By ALLISON MCCANN
Sure, Drake released his fourth mixtape, “If You’re Reading This It’s Too Late,” in early February — which sold almost half a million copies in three days — and followed it with “What a Time to Be Alive” in September, a co-production with Future that debuted at No. 1 on the U.S. Billboard 200. And he found time to drop some of the year’s top tracks, “Hotline Bling” and “Back to Back,” before capping off 2015 as the world’s most-streamed artist on Spotify.
But while Drake was busy beefing with Nicki Minaj’s fiancé, she managed to top him in one of the key arenas of success in hip-hop: as a guest artist. Minaj carried the track on David Guetta’s global sensation “Hey Mama,” which remained atop the Billboard Hot 100 for the better part of the summer. She also graced Meek Mill’s “All Eyes on You,” dabbled in some pop over on Robin Thicke’s “Back Together” and closed out the year as Spotify’s Top Female Artist in the U.S.
During the year of peak Drake, we could see the effect of his Midas touch in guest appearances on other artists’ tracks. But songs featuring Minaj as a guest artist were even more golden, according to Spotify streaming data from this year. Yes, the “Drake Effect” is real, but it’s time we start talking about the Nicki Effect.
That everything Drake touches turns to gold is a well-documentedphenomenon in hip-hop. Drake’s addition to someone else’s track can take the song or artist from relative obscurity to mainstream hit. The Weeknd, iLoveMakonnen, Migos and Soulja Boy are just a few of the dozens of artists who have benefited from Drake’s coveted co-sign.
“A Drake feature is still one of the most powerful and valuable things that you can have in terms of that first look,” said Minya Oh, otherwise known as Miss Info on New York’s Hot 97 radio station, a cultural landmark for up-and-coming hip-hop artists. But just how powerful is it? And how does Drake compare to other artists?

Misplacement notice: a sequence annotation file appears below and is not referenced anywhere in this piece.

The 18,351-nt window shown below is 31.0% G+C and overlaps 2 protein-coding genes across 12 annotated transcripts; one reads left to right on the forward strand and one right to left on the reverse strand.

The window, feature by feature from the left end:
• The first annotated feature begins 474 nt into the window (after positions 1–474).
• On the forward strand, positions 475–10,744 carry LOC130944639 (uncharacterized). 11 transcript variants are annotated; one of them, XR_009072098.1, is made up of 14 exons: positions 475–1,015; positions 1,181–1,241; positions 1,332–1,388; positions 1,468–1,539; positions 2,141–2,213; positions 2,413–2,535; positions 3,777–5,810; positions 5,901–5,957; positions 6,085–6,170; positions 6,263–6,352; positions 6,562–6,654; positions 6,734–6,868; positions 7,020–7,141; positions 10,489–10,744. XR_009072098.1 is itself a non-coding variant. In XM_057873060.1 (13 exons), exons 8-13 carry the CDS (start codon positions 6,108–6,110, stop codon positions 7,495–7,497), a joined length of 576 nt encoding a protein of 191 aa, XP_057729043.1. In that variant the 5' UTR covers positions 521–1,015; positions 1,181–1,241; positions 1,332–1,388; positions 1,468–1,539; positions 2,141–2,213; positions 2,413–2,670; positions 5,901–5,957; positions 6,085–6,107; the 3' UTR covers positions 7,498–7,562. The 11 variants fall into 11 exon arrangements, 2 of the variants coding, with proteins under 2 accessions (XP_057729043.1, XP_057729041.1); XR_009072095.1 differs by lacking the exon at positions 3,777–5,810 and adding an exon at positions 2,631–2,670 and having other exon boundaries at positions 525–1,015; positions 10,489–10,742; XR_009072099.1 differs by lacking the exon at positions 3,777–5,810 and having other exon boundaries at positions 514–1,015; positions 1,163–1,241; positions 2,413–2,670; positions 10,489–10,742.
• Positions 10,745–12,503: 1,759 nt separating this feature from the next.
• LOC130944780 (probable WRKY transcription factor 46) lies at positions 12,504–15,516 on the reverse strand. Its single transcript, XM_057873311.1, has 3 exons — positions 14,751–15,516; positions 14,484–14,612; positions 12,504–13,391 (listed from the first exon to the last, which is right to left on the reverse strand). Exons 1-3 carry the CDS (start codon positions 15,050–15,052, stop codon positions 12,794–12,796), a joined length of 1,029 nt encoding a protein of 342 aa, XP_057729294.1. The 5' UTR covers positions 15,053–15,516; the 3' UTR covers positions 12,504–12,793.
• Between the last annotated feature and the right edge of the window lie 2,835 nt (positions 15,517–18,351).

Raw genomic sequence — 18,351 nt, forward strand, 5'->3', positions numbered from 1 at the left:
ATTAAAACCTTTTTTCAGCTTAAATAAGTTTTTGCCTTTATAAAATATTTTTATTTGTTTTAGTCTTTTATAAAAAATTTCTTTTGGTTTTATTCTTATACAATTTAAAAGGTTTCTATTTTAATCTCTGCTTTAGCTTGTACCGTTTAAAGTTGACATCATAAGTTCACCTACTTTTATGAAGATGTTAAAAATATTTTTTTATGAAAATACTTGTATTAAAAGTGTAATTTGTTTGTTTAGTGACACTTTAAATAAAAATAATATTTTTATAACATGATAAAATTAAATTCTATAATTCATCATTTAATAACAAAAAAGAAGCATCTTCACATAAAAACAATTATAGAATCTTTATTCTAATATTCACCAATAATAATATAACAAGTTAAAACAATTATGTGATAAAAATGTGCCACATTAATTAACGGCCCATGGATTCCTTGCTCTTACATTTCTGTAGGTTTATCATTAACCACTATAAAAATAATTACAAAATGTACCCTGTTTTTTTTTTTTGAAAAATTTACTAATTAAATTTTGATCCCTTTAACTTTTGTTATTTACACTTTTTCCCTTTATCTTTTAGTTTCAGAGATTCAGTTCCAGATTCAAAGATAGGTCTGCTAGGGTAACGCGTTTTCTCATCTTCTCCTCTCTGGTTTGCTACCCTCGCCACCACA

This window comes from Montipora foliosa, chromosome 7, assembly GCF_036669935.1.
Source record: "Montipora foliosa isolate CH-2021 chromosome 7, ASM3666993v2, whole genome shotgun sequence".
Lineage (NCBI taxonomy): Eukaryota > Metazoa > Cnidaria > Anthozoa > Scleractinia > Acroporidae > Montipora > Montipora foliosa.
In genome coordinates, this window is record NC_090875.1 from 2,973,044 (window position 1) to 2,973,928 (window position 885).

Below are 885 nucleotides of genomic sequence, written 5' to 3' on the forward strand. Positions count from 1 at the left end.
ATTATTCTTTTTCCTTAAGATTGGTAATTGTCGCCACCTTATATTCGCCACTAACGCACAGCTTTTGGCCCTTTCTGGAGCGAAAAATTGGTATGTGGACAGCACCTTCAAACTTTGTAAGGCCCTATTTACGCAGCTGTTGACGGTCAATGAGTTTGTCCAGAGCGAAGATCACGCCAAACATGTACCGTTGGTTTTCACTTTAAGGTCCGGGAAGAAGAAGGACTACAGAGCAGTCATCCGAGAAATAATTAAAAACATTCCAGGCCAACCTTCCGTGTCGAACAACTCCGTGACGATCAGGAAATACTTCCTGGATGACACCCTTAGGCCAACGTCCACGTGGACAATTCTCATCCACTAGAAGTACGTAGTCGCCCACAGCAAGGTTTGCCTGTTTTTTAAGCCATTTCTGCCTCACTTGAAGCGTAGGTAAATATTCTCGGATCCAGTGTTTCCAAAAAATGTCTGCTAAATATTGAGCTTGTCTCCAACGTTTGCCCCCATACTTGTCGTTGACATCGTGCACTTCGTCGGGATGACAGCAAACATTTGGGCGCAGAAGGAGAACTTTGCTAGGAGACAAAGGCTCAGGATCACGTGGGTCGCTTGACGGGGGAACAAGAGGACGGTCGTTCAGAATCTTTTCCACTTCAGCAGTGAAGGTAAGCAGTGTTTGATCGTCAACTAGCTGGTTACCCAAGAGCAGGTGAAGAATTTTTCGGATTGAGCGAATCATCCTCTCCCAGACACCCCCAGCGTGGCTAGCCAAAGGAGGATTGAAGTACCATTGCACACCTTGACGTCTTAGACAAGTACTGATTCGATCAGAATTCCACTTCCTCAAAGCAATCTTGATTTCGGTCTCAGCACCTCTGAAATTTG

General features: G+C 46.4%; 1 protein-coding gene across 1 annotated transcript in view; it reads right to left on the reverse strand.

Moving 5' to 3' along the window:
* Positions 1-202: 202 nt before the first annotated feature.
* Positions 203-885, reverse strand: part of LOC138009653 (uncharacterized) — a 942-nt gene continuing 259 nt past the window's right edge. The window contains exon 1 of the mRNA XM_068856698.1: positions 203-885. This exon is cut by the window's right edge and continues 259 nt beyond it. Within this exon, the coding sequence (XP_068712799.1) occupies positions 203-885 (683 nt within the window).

Since it’s impossible to quantify cultural cachet (What’s the value of anInstagram nod? How much is Drake’s endless memefication worth?), I set out to try to measure this so-called Drake Effect using Spotify streaming data, one of the clearest indicators of success in today’s complicated music landscape.
From January through October of this year, a track featuring Drake as a guest artist was streamed 126 percent more often, on average, than any of the other tracks on the albums he was featured on. That means the Drake song (or songs) was played more than twice as much as the songs that didn’t feature Drake.
Ideally we could compare Drake’s guest appearances to those of all artists in Spotify’s database, but that would take months to query, so let’s start with his fellow Young Money friends Nicki Minaj and Lil Wayne.1 If the Drake Effect is really as big as everyone believes, then surely a comparison to a hand-picked sample of two other prolific guest artists would see Drake come out on top.
With the help of Spotify data analyst Jomar Perez, we pulled data on every album on Spotify with at least one track featuring either Drake, Nicki Minaj or Lil Wayne.2 In total there were 63 albums featuring Drake, 62 featuring Minaj and 192 (get it, Weezy!) that featured Wayne in our data set, going as far back as Spotify has data available.3 When we look at how often the songs on those albums were streamed this year, Nicki Minaj’s guest effect was even greater than Drake’s, with her guest tracks streaming on average 172 percent more often than the tracks without her.
(Despite Wayne’s storied history, his guest-track heyday seems to have passed — he’s been out exploring other passion projects — so let’s focus on Nicki and Drake from here on out.)
Let’s get a few things straight: It’s safe to assume that if you’re bringing on a guest artist, you’re hoping to make a banger, which is not always true for every song on an album. So, to isolate the guest artist effect most accurately, we needed to compare those songs on an album featuring a guest artist to the other tracks on that same album with a similar level of popularity. Spotify ranked every song on an album by stream count and bucketed them into four groups: the top 25 percent, 25 percent to 50 percent, 50 percent to 75 percent, and 75 percent to 100 percent.4